Employers added just 88,000 jobs last month. The people who are supposed to know about these things expected 200,000.
The economic wise men thought the unemployment rate would hold steady at 7.7%. Wrong again. It actually fell a tenth of a point to 7.6%. But the reason the rate declined was not a favorable one: thousands of Americans stopped looking for jobs.
The numbers on job creation were the weakest since last June, and come on the heels of data showing that manufacturing and service-sector activity slowed in March.
Now, the payroll gains for January and February were revised upward. That’s good news. But economic activity clearly seemed to slow in March.
Exactly why is fuzzy.
It could be that the payroll-tax hike that took effect in January started to pinch. Or maybe those mandatory federal spending cuts that took effect last month started to ripple through the economy.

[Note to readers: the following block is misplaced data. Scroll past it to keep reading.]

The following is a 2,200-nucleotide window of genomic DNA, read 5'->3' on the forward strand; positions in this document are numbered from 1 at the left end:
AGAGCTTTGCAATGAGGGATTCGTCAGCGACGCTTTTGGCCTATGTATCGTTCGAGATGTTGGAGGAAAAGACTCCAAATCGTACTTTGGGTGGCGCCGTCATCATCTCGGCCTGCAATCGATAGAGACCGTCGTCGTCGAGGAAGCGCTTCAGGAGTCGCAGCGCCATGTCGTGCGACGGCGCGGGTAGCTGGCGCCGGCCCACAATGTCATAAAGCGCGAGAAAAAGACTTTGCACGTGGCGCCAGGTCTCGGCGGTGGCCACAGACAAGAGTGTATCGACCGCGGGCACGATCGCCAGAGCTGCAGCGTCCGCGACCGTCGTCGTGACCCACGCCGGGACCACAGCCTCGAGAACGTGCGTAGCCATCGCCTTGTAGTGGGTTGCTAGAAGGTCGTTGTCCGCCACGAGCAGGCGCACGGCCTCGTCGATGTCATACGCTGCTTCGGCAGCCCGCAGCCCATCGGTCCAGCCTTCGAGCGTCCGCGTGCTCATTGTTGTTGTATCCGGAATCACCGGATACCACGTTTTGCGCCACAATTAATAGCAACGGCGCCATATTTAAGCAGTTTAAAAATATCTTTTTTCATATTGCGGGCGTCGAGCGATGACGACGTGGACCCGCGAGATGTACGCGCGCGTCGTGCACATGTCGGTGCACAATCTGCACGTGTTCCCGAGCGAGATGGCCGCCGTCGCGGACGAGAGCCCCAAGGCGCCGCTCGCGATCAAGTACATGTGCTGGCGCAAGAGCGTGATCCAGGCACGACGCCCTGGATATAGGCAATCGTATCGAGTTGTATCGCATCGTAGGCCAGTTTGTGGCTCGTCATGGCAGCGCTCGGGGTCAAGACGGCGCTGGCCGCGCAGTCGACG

Whatever the reason, today’s numbers were a warning light, and stock and bond investors noticed.
Tonight on NBR, we will spend most of the program dissecting the jobs report and discussing what the numbers mean and what you should do, if anything, to reposition your portfolio. We’ll tie it all together and make sense of it in a way that, I hope, helps you.